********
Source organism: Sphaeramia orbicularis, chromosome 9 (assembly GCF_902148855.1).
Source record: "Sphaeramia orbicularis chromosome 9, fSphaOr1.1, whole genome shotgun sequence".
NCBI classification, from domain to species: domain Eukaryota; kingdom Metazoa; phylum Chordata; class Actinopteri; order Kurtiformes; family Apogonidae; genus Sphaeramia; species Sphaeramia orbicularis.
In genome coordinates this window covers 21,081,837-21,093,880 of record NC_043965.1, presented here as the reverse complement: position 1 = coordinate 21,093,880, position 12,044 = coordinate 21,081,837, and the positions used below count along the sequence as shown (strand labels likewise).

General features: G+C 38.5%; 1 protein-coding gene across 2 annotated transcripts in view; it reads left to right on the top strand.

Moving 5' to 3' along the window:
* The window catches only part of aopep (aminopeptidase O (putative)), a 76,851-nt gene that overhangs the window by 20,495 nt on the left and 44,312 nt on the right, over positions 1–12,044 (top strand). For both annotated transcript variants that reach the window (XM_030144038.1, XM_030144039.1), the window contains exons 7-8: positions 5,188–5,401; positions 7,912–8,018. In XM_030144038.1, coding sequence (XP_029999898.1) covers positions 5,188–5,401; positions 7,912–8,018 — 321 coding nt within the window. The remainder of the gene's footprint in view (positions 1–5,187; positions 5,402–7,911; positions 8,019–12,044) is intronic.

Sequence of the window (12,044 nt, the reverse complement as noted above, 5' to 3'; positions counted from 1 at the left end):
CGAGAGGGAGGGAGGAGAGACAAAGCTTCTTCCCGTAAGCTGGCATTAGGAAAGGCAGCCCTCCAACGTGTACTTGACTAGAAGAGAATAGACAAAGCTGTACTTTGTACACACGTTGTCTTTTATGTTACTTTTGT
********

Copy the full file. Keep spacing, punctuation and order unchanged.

Source organism: Sphaeramia orbicularis, chromosome 9 (assembly GCF_902148855.1).
Source record: "Sphaeramia orbicularis chromosome 9, fSphaOr1.1, whole genome shotgun sequence".
NCBI classification, from domain to species: domain Eukaryota; kingdom Metazoa; phylum Chordata; class Actinopteri; order Kurtiformes; family Apogonidae; genus Sphaeramia; species Sphaeramia orbicularis.
In genome coordinates this window covers 21,081,837-21,093,880 of record NC_043965.1, presented here as the reverse complement: position 1 = coordinate 21,093,880, position 12,044 = coordinate 21,081,837, and the positions used below count along the sequence as shown (strand labels likewise).

General features: G+C 38.5%; 1 protein-coding gene across 2 annotated transcripts in view; it reads left to right on the top strand.

Moving 5' to 3' along the window:
* The window catches only part of aopep (aminopeptidase O (putative)), a 76,851-nt gene that overhangs the window by 20,495 nt on the left and 44,312 nt on the right, over positions 1–12,044 (top strand). For both annotated transcript variants that reach the window (XM_030144038.1, XM_030144039.1), the window contains exons 7-8: positions 5,188–5,401; positions 7,912–8,018. In XM_030144038.1, coding sequence (XP_029999898.1) covers positions 5,188–5,401; positions 7,912–8,018 — 321 coding nt within the window. The remainder of the gene's footprint in view (positions 1–5,187; positions 5,402–7,911; positions 8,019–12,044) is intronic.

Sequence of the window (12,044 nt, the reverse complement as noted above, 5' to 3'; positions counted from 1 at the left end):
CGAGAGGGAGGGAGGAGAGACAAAGCTTCTTCCCGTAAGCTGGCATTAGGAAAGGCAGCCCTCCAACGTGTACTTGACTAGAAGAGAATAGACAAAGCTGTACTTTGTACACACGTTGTCTTTTATGTTACTTTTGT